Calorie counting and fitness tracking technology: Associations with eating disorder symptomatology.
1 Department of Psychology, Virginia Commonwealth University, P.O. Box 842018, Richmond, VA 23284-2018, USA. Electronic address: firstname.lastname@example.org.
2 Departments of Psychology & Pediatrics, Virginia Commonwealth University, P.O. Box 842018, Richmond, VA 23284-2018, USA. Electronic address: email@example.com.
The use of online calorie tracking applications and activity monitors is increasing exponentially. Anecdotal reports document the potential for these trackers to trigger, maintain, or exacerbate eating disorder symptomatology.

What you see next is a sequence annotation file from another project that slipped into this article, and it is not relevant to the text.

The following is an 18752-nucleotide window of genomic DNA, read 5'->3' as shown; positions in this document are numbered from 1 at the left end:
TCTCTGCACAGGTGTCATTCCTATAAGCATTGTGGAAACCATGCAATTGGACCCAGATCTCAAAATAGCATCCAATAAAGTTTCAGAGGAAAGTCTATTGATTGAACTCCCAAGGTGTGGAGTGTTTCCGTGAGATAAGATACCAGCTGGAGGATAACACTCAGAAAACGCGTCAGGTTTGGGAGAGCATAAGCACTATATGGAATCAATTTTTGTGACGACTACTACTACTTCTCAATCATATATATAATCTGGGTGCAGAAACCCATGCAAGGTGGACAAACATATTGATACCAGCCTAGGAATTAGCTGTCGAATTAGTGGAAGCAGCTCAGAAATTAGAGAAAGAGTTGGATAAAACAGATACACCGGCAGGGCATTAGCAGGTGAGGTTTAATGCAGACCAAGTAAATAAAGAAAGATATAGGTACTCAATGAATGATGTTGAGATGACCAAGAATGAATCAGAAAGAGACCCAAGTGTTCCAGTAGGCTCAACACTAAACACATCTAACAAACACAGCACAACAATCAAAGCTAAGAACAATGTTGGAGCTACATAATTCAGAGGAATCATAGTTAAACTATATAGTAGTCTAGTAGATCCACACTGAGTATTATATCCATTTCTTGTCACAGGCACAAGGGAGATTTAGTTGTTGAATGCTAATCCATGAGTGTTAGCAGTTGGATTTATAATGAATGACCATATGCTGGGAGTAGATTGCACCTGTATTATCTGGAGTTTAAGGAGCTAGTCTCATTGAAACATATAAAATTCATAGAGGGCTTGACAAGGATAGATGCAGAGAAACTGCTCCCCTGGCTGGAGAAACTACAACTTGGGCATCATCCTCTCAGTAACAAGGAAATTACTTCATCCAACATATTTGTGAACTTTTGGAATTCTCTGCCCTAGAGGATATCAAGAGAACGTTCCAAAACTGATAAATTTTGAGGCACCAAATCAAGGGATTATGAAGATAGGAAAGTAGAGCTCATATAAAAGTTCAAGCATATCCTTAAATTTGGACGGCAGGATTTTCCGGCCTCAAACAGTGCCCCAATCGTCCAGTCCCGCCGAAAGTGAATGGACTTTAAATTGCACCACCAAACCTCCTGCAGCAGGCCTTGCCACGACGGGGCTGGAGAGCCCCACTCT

Yet, research has not examined the relation between use of these devices and eating disorder-related attitudes and behaviors. This study explored associations between the use of calorie counting and fitness tracking devices and eating disorder symptomatology.
Participants (N=493) were college students who reported their use of tracking technology and completed measures of eating disorder symptomatology.
Individuals who reported using calorie trackers manifested higher levels of eating concern and dietary restraint, controlling for BMI. Additionally, fitness tracking was uniquely associated with ED symptomatology after adjusting for gender and bingeing and purging behavior within the past month.